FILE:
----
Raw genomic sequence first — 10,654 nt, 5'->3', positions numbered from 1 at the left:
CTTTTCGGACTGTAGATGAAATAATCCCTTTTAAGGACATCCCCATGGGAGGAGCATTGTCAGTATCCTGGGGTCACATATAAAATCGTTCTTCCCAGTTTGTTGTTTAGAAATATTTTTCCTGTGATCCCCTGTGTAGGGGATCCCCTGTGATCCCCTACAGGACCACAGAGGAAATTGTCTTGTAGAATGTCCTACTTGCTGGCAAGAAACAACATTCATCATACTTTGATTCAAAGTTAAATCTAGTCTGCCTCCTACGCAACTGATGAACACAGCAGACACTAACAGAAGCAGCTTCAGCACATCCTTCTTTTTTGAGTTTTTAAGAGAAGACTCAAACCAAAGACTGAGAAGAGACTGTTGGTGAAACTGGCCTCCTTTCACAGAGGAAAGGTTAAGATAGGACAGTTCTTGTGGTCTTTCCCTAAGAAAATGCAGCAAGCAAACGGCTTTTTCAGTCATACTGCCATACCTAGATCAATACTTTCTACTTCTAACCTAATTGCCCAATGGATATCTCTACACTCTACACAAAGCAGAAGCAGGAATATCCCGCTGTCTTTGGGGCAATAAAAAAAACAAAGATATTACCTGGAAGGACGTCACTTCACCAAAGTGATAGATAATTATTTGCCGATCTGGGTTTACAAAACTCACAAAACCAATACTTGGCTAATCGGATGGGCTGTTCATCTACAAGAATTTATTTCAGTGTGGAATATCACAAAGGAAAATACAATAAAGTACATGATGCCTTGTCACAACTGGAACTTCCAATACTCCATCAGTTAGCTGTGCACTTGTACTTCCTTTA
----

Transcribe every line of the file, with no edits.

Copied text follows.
Raw genomic sequence first — 10,654 nt, 5'->3', positions numbered from 1 at the left:
CTTTTCGGACTGTAGATGAAATAATCCCTTTTAAGGACATCCCCATGGGAGGAGCATTGTCAGTATCCTGGGGTCACATATAAAATCGTTCTTCCCAGTTTGTTGTTTAGAAATATTTTTCCTGTGATCCCCTGTGTAGGGGATCCCCTGTGATCCCCTACAGGACCACAGAGGAAATTGTCTTGTAGAATGTCCTACTTGCTGGCAAGAAACAACATTCATCATACTTTGATTCAAAGTTAAATCTAGTCTGCCTCCTACGCAACTGATGAACACAGCAGACACTAACAGAAGCAGCTTCAGCACATCCTTCTTTTTTGAGTTTTTAAGAGAAGACTCAAACCAAAGACTGAGAAGAGACTGTTGGTGAAACTGGCCTCCTTTCACAGAGGAAAGGTTAAGATAGGACAGTTCTTGTGGTCTTTCCCTAAGAAAATGCAGCAAGCAAACGGCTTTTTCAGTCATACTGCCATACCTAGATCAATACTTTCTACTTCTAACCTAATTGCCCAATGGATATCTCTACACTCTACACAAAGCAGAAGCAGGAATATCCCGCTGTCTTTGGGGCAATAAAAAAAACAAAGATATTACCTGGAAGGACGTCACTTCACCAAAGTGATAGATAATTATTTGCCGATCTGGGTTTACAAAACTCACAAAACCAATACTTGGCTAATCGGATGGGCTGTTCATCTACAAGAATTTATTTCAGTGTGGAATATCACAAAGGAAAATACAATAAAGTACATGATGCCTTGTCACAACTGGAACTTCCAATACTCCATCAGTTAGCTGTGCACTTGTACTTCCTTTA